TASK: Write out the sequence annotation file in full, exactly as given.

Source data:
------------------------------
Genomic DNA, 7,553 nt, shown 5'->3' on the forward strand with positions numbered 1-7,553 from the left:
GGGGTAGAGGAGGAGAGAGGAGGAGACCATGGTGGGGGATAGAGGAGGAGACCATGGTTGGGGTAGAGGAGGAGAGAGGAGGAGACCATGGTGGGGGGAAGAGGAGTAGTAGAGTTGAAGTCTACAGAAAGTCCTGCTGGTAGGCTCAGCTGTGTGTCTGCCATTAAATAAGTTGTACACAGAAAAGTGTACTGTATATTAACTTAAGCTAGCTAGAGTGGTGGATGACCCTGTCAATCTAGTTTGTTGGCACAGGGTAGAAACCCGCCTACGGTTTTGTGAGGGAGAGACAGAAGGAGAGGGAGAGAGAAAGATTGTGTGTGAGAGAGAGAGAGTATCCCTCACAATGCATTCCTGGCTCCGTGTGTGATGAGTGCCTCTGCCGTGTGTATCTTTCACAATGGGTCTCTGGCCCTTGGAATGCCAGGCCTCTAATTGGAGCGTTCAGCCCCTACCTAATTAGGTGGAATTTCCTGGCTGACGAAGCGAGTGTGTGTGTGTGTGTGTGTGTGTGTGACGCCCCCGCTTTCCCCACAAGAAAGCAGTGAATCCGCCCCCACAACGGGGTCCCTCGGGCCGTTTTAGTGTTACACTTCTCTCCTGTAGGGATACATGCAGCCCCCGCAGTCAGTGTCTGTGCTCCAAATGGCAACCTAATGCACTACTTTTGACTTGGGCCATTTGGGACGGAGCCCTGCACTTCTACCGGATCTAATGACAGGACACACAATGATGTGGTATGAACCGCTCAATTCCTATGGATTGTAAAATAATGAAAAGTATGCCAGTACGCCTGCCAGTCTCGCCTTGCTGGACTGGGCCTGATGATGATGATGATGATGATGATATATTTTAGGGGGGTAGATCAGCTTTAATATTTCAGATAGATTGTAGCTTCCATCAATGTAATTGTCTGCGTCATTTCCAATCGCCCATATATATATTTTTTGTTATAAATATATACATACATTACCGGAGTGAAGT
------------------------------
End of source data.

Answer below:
Genomic DNA, 7,553 nt, shown 5'->3' on the forward strand with positions numbered 1-7,553 from the left:
GGGGTAGAGGAGGAGAGAGGAGGAGACCATGGTGGGGGATAGAGGAGGAGACCATGGTTGGGGTAGAGGAGGAGAGAGGAGGAGACCATGGTGGGGGGAAGAGGAGTAGTAGAGTTGAAGTCTACAGAAAGTCCTGCTGGTAGGCTCAGCTGTGTGTCTGCCATTAAATAAGTTGTACACAGAAAAGTGTACTGTATATTAACTTAAGCTAGCTAGAGTGGTGGATGACCCTGTCAATCTAGTTTGTTGGCACAGGGTAGAAACCCGCCTACGGTTTTGTGAGGGAGAGACAGAAGGAGAGGGAGAGAGAAAGATTGTGTGTGAGAGAGAGAGAGTATCCCTCACAATGCATTCCTGGCTCCGTGTGTGATGAGTGCCTCTGCCGTGTGTATCTTTCACAATGGGTCTCTGGCCCTTGGAATGCCAGGCCTCTAATTGGAGCGTTCAGCCCCTACCTAATTAGGTGGAATTTCCTGGCTGACGAAGCGAGTGTGTGTGTGTGTGTGTGTGTGTGTGACGCCCCCGCTTTCCCCACAAGAAAGCAGTGAATCCGCCCCCACAACGGGGTCCCTCGGGCCGTTTTAGTGTTACACTTCTCTCCTGTAGGGATACATGCAGCCCCCGCAGTCAGTGTCTGTGCTCCAAATGGCAACCTAATGCACTACTTTTGACTTGGGCCATTTGGGACGGAGCCCTGCACTTCTACCGGATCTAATGACAGGACACACAATGATGTGGTATGAACCGCTCAATTCCTATGGATTGTAAAATAATGAAAAGTATGCCAGTACGCCTGCCAGTCTCGCCTTGCTGGACTGGGCCTGATGATGATGATGATGATGATGATATATTTTAGGGGGGTAGATCAGCTTTAATATTTCAGATAGATTGTAGCTTCCATCAATGTAATTGTCTGCGTCATTTCCAATCGCCCATATATATATTTTTTGTTATAAATATATACATACATTACCGGAGTGAAGT